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Find friends to share your time with and enjoy a sense of belonging that sends loneliness packing. People are hardwired for relationships and community. We are built to feel fulfilled through connection, and everything from our mental health to our physical health benefits when we do. Whether you enjoy deep and meaningful conversations or prefer to laugh and let loose on a Friday night, take some intentional steps to get involved in your community, and find friends that bring you joy and help make your life feel more complete.
Many towns and cities provide a calendar listing of local events. Check online or give a call to your local chamber of commerce to find out what is going on. Depending on the time of year, you could find theatrical productions, art exhibitions, festivals, concerts, open mic nights, book clubs and more. Choose to attend events that mesh with your interests, and make a point of starting conversations with those around you. Swap business cards with other artisans, or stand next to the mother with children the same age as yours.
Volunteering unites people of all ages and stages of life around an issue or need that is important to everyone. Check with your local hospital to find out about volunteering with the senior group during the day or with teens in the evening. Sign up for a service slot at the local free clothing store or food pantry. Serve food at the soup kitchen, or go through training and a background check to mentor women and children at your local safe home. Some communities also offer volunteer fire departments or search-and-rescue groups that would be happy to have an extra set of hands to help serve the community.
Classes and Interest Groups
Classes and interest groups are an excellent way to find people you have something in common with. Websites like Meetup facilitate local get-togethers around almost any personal interest you can think of. Check for local community education classes in the arts, book clubs, community sports leagues, foreign language groups, international studies groups and more. Sign up for a class at your local community college or university. Offer to start a discussion or study group to get to know people better. Sign up to help with a community theater production, or join a local band or orchestra.
Stages of Life
Every stage or season of life is unique in its own special way. Connect with others who are in a similar place, and you are sure to have lots to talk about. Teens can check out a local youth group or the Boys and Girls Club. Young adults can look into singles groups or groups for young married couples. Young parents might join a support group for parents of preschoolers or get involved in the school PTA. Home-schooled students and parents benefit from educational cooperatives or recreational groups. Senior citizens find a wealth of classes, gatherings, meals and resources at the local senior center. Start by contacting your local school, chamber of commerce or senior center to find out what is available near you. Ask in local groups on social media, and check out the groups and meetings that people seem most fond of.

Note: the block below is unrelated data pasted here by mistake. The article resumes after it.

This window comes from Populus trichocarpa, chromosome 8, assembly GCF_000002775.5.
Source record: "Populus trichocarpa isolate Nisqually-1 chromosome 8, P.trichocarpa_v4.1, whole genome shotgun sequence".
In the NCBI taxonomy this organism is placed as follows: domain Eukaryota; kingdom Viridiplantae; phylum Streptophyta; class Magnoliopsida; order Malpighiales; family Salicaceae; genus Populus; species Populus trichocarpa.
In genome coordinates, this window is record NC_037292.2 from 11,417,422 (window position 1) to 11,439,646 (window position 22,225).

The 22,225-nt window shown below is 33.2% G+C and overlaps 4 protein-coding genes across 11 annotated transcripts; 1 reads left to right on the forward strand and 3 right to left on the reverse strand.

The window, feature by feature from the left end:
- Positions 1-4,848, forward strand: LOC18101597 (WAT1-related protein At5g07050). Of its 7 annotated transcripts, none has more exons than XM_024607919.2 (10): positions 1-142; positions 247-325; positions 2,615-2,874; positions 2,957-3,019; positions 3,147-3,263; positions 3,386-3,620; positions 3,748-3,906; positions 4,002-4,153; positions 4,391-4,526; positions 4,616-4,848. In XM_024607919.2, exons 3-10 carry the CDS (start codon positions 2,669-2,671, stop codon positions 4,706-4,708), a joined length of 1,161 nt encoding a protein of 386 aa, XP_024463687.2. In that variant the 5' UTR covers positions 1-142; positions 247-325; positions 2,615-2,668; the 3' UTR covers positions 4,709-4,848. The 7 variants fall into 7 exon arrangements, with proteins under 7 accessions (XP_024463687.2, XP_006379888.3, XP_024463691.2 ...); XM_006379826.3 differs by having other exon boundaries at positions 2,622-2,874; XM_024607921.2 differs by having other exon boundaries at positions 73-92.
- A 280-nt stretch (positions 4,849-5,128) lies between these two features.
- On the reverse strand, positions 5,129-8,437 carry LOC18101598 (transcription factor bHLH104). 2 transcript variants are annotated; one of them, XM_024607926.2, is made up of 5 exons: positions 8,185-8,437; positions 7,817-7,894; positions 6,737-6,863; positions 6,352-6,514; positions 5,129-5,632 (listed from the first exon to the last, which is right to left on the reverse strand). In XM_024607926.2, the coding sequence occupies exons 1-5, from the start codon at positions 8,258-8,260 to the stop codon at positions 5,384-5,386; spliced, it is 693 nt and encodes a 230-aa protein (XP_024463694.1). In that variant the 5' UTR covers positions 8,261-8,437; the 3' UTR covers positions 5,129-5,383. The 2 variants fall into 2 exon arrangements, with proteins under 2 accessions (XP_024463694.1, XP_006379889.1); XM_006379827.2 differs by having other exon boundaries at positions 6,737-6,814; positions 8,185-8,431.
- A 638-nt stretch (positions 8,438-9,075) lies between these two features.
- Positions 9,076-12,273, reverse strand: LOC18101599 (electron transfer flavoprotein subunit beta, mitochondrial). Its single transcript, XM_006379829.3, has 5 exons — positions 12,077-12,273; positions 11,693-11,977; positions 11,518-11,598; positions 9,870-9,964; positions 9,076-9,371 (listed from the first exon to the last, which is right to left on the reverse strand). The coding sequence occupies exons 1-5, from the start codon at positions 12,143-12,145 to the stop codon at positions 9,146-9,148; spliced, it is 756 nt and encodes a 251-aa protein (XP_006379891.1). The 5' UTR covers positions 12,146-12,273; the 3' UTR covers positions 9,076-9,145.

If you are a spiritual person, you might need to look no further than your place of worship to find friends you enjoy being around. Attend services, sign up for an evening small group or join the choir. Volunteer to help cook community dinners, host a youth group event or be part of an upcoming holiday play. Some churches also host book clubs, food pantries, homeless shelters and other services or events. Talk with your spiritual leader to find out where to start.
If you are going through a difficult time of life, sometimes a support group is a wonderful way to meet people who have overcome similar difficulties and to form deep friendships that are likely to last. Check out local 12-step groups, depression support groups and grief support groups. The United Way maintains a listing of many resources in your area and should be able to point you in the right direction.
Anne Kinsey is a Certified Trauma Recovery Coach and missionary, residing in rural North Carolina. She is the founder of Love Powered Life, a nonprofit organization with the mission of creating loving community for trafficking survivors and their families. Anne has enjoyed writing for publications like Working Mother, the San Francisco Chronicle, the Houston Chronicle, Bizfluent and Career Trend. She resides in rural North Carolina with her husband, three children and a house full of furry friends.
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